Joseph Kosuth

Clock (One and Five), English/Latin Version (Exhibition Version)

1965, 1997

Clock and 4 works on paper, photograph and printed paper
Transferred from the Irish Museum of Modern Art 1997


Clock (One and Five), English/Latin Version (Exhibition Version) is an installation by the American conceptual artist Joseph Kosuth. It comprises five elements arranged in a row along the gallery wall: a life-sized photograph of a clock, a real clock and three enlarged entries from an English–Latin dictionary for the words ‘time’, ‘machination’ and ‘object’. The commercially manufactured clock is battery operated, has functioning mechanisms and is set to local time when exhibited. It has a white-grey face, a domed glass front and a brushed aluminium bezel rim. The photograph and printed entries are black and white, mounted on board and installed directly onto the gallery wall.

The original installation from 1965, entitled Clock (One and Five), English/Latin Version, is also in Tate’s collection (Tate T01909) and was conceived in New York when Kosuth was a student there at the School of the Visual Arts. The 1965 version belongs to a wider series of works made at this time that Kosuth retrospectively entitled Proto-Investigations. Each of these featured a real object, a photograph of this object and one or more printed definitions of associated words taken from a dictionary or pair of dictionaries, usually English and one other language (see, for instance, One and Three Chairs 1965, Museum of Modern Art, New York).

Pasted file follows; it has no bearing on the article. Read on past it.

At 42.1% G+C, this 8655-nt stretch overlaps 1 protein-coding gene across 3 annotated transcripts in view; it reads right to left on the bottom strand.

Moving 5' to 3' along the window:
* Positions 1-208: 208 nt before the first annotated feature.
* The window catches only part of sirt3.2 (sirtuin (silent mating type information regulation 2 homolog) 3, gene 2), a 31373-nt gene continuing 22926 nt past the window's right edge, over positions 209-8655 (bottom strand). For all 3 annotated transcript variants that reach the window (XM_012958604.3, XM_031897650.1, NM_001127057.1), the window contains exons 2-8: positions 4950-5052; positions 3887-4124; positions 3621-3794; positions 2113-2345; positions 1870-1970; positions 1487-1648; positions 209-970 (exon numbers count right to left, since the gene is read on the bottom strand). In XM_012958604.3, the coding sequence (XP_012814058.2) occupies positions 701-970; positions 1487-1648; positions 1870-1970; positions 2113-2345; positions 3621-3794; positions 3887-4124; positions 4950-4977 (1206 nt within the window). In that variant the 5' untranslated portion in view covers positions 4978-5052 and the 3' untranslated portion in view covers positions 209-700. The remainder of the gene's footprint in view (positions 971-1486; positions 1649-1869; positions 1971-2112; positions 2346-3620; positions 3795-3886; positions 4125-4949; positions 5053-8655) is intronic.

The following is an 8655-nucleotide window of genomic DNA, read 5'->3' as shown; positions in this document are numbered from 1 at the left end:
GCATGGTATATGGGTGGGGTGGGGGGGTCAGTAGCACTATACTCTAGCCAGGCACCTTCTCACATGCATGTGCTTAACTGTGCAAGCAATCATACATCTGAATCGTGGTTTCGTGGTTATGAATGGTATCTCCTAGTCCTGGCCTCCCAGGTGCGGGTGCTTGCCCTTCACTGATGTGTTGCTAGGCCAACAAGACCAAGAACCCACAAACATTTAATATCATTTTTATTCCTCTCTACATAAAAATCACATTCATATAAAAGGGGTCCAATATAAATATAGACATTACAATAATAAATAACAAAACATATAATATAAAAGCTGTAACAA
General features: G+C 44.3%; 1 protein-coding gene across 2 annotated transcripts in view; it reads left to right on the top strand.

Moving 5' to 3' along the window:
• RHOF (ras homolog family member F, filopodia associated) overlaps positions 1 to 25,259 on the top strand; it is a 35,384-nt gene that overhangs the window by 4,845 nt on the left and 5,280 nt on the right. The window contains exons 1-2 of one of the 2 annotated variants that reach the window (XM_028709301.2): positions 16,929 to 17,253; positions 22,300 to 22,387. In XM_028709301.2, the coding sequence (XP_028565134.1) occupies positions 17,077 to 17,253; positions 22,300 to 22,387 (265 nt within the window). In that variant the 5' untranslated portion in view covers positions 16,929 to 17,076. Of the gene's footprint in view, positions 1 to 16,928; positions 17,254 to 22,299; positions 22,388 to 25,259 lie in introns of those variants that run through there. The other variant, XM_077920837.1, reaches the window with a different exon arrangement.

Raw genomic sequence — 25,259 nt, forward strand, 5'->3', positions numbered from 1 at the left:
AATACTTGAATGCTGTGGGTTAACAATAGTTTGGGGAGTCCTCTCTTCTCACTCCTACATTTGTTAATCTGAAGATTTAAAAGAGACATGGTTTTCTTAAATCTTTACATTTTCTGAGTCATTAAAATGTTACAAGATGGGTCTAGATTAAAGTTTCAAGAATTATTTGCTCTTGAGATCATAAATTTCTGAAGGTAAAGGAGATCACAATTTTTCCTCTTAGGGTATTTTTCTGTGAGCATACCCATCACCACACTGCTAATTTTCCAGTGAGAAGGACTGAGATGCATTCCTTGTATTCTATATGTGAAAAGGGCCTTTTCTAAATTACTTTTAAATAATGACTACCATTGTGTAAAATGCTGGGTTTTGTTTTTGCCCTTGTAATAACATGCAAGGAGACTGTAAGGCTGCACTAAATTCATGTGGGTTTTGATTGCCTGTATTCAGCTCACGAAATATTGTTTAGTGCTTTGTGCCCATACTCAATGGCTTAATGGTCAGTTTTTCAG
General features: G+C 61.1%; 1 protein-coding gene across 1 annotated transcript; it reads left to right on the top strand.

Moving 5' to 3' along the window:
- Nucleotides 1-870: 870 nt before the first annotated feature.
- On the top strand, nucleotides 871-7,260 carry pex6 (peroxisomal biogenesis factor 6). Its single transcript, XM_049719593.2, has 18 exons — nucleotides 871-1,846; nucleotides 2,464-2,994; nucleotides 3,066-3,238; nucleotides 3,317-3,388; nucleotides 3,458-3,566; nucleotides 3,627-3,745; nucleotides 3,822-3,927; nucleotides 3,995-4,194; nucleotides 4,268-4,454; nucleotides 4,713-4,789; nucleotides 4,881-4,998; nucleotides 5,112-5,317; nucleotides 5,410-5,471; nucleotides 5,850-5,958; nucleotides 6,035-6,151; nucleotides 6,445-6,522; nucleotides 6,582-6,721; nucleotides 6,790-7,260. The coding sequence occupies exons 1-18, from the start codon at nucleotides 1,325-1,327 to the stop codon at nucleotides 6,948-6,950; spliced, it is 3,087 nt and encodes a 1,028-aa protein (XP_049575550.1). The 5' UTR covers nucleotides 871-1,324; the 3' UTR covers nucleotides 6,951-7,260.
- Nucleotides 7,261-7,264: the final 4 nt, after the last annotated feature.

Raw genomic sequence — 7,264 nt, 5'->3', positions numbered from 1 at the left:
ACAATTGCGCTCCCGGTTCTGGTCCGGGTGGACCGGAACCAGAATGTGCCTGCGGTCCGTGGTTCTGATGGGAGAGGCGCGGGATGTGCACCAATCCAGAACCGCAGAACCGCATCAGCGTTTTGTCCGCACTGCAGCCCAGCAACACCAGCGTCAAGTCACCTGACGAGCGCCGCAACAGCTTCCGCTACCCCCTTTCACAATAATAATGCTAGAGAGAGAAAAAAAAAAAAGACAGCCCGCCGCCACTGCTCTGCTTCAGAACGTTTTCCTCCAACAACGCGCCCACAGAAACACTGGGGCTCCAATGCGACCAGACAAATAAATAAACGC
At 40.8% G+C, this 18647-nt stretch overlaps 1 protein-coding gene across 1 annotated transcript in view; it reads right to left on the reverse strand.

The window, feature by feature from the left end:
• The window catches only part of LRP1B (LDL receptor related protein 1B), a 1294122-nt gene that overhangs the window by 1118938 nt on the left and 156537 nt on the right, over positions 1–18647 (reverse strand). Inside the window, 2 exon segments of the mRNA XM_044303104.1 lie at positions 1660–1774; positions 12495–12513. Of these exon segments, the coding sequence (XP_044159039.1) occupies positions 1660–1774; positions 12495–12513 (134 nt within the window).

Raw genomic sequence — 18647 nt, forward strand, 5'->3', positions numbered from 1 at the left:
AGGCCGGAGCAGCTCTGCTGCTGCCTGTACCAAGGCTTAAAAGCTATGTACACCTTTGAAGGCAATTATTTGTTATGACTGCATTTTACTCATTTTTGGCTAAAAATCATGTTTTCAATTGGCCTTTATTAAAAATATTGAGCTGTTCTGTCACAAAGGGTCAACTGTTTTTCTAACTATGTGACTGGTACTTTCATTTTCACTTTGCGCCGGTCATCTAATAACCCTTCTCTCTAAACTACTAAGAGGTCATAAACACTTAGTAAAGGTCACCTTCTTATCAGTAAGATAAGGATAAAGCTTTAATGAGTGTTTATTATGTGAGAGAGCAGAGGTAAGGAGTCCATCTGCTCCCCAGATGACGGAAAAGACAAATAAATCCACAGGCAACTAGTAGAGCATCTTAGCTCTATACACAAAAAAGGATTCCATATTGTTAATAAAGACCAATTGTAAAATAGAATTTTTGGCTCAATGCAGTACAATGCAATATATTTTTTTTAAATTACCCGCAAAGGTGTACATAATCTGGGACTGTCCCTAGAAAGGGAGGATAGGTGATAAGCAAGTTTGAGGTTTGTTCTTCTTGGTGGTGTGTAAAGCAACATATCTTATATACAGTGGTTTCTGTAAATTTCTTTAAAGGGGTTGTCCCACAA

Clock (One and Five), English/Latin Version 1965 is accompanied by a set of artist-provided ‘production instructions that doubled as Certificates’ that are intended to inform future installations of the work (Kosuth quoted in Biggiero 2009, p.21). In 1974 Kosuth explained:

The photographs should be apparently casually push-pinned to the wall. Important: if your wall is noticeably different than the wall in the photograph of the clock which you received then it must be rephotographed. The photo of the clock must be identical to the clock and its surrounding wall. The lighting and reflections on the clock and in the photo of the clock should also be as close as possible.
(Kosuth in a letter of 15 October 1974, quoted in Alley 1981, pp.400–1.)

Clock (One and Five), English/Latin (Exhibition Version) 1965, 1997 was made in New York in 1997 to be displayed that same year at the Irish Museum of Modern Art, Dublin, as part of the exhibition Joseph Kosuth: New Installation and Survey 1965–1997. In making it Kosuth partly deviated from his original instructions, as each of the photographs have been affixed to a stiff board rather than being ‘casually push-pinned to the wall’. On its acquisition Kosuth also provided Tate with what curator Ronald Alley describes as ‘paste-ups of the dictionary sources, from which further photographs can be taken if replacements are needed, and a diagram with instructions for the installation, which also serves as a certificate of ownership’ (Alley 1981, p.401).